Edward L. Pierce, Memoir and letters of Charles Sumner: volume 4, Chapter 51: reconstruction under Johnson's policy.—the fourteenth amendment to the constitution.—defeat of equal suffrage for the District of Columbia, and for Colorado, Nebraska, and Tennessee.—fundamental conditions.— proposed trial of Jefferson Davis.—the neutrality acts. —Stockton's claim as a senator.—tributes to public men. —consolidation of the statutes.—excessive labor.— address on Johnson's Policy.—his mother's death.—his marriage.—1865-1866. (search)
x on them have been made by me. I shall continue to watch this interest—of this be assured; I know nobody else in Congress who takes any care of it. You said in your note the other day that I am out evenings. Very rarely. I dine between six and seven; Usually at Wormley's restaurant. but after that am always at home, except in rare cases. I abjure parties. Sumner introduced a resolution of inquiry as to the kidnapping of freedmen on the southern coast for transportation to Cuba and Brazil; and in consequence a statute for punishing it was enacted. Jan. 9, 1866. Works, vol. x. pp. 101-103. He spoke in favor of raising the rank of our diplomatic representatives abroad, with the view of insuring them due consideration, carrying his point against the opposition-of Fessenden and Grimes. May 16 and 17. Works, vol. x. pp. 450-457. He took part in the debate on a bill for relieving the Supreme Court of excessive business, stating his conviction that the true remedy was to c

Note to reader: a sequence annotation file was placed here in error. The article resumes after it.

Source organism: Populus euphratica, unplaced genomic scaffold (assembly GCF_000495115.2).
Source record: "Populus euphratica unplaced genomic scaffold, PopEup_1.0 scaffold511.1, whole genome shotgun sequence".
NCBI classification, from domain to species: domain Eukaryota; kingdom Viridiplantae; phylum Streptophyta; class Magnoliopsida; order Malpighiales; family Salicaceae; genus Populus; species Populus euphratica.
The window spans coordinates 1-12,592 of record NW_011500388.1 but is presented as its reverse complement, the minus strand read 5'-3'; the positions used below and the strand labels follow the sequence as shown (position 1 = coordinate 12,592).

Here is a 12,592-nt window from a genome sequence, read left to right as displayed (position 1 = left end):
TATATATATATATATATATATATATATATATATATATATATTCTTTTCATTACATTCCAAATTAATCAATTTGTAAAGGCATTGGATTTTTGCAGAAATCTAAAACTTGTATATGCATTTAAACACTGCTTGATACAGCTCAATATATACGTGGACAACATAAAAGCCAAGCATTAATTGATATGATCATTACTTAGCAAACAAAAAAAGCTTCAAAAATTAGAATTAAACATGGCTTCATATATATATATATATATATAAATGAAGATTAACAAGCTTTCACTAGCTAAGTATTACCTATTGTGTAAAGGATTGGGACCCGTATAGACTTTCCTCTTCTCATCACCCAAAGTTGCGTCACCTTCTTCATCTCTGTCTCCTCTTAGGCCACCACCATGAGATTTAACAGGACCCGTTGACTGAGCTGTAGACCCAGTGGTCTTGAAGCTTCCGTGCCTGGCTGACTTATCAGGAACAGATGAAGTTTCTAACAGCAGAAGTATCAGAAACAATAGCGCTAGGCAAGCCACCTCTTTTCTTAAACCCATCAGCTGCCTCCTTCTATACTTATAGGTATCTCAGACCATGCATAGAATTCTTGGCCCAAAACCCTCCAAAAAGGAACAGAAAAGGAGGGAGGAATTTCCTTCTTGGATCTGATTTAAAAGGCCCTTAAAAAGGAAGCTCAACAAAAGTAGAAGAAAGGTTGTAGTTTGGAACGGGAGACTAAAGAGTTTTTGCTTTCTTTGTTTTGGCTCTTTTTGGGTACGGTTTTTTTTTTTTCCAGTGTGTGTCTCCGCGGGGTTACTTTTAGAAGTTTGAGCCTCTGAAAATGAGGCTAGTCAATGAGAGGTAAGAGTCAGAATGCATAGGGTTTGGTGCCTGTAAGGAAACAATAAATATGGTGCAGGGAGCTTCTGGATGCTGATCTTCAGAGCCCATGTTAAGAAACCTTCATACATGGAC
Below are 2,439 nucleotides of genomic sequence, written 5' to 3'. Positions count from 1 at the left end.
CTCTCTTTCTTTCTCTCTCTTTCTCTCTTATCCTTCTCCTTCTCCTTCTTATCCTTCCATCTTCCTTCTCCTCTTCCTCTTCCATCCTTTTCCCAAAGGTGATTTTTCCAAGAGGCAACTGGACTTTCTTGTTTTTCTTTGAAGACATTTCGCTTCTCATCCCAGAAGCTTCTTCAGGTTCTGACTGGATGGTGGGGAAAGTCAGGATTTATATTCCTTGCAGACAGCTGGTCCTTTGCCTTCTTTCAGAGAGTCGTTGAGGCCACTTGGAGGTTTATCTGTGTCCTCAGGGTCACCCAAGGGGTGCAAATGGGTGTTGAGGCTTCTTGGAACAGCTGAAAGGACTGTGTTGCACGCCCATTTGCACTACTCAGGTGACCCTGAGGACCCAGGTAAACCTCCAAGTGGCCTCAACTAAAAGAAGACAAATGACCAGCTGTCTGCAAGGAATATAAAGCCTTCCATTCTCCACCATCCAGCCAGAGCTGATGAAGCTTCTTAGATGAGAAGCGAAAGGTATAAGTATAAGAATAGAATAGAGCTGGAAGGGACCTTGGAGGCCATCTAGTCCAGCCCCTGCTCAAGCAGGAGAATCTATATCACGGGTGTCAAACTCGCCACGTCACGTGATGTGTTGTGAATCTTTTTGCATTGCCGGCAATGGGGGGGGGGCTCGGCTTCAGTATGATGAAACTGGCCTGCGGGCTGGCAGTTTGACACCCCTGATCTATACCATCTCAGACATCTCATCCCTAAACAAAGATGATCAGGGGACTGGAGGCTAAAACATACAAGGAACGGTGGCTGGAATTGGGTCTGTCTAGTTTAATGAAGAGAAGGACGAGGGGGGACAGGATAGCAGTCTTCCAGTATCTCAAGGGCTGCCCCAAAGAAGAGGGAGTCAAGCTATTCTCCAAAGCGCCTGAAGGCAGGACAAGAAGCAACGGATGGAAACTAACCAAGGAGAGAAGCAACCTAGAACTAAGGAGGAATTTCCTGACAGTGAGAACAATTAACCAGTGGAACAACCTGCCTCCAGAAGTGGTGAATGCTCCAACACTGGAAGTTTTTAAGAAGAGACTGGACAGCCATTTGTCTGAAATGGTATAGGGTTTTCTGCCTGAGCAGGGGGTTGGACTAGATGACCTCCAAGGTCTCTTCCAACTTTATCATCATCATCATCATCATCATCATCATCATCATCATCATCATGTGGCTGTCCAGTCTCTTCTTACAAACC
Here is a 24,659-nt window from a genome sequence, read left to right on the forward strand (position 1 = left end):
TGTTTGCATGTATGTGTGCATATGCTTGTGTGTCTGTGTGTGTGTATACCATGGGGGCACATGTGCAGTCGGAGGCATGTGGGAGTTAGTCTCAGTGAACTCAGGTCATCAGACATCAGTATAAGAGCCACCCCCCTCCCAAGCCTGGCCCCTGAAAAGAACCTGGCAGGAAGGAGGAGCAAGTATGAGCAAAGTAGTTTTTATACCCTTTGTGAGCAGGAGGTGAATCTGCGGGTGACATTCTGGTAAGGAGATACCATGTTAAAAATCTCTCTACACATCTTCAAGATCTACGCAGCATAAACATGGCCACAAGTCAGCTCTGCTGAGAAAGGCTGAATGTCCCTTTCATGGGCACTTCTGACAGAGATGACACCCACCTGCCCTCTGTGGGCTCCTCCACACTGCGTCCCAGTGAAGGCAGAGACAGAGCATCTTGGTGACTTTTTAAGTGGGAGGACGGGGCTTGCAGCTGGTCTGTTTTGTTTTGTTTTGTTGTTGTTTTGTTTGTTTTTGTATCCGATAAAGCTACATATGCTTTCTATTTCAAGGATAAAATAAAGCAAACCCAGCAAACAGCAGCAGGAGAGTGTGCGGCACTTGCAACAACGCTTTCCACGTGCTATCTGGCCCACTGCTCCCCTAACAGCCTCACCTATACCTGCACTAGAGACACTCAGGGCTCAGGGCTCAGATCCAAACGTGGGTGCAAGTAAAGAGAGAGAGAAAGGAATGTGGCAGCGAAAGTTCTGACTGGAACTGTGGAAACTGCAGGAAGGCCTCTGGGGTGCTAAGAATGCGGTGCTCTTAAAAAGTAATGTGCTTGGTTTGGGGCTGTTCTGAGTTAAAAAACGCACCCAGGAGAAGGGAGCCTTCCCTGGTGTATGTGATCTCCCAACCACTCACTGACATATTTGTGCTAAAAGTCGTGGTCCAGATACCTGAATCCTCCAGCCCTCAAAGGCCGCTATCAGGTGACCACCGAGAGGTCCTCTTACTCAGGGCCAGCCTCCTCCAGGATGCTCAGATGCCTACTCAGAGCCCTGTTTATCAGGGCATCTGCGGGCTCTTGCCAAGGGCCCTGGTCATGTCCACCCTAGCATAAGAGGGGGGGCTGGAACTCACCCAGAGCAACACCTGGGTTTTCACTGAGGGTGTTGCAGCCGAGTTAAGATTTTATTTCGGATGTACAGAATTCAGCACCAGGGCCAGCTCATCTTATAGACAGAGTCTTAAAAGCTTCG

Edward L. Pierce, Memoir and letters of Charles Sumner: volume 4, Chapter 54: President Grant's cabinet.—A. T. Stewart's disability.—Mr. Fish, Secretary of State.—Motley, minister to England.—the Alabama claims.—the Johnson-Clarendon convention.— the senator's speech: its reception in this country and in England.—the British proclamation of belligerency.— national claims.—instructions to Motley.—consultations with Fish.—political address in the autumn.— lecture on caste.—1869. (search)
ation in the United States followed by the extinction of slavery everywhere. He wrote, September 8, to Joseph Cooper, Walthamston, England, concerning slavery in Brazil: I send you the letter of Senator Nabuco, of Brazil, on emancipation, forwarded to me by the Brazilian legation, at the request of the senator. In acknowleBrazil, on emancipation, forwarded to me by the Brazilian legation, at the request of the senator. In acknowledging it, I felt it my duty to say that the senator himself did not go far enough; that the longer continuance of slavery is inconsistent with the civilization of the age, besides being essentially wrong, and that it ought to be terminated at once. Of this I have no doubt. Slavery will end very soon in Cuba; it cannot remain much longer in Brazil. The earth will be fairer when this terrible blot is erased. The senator considered a year later the propriety of a resolution of Congress suspending diplomatic intercourse with nations maintaining slavery. He thought the example of the United States should be brought to bear for the promotion of that grea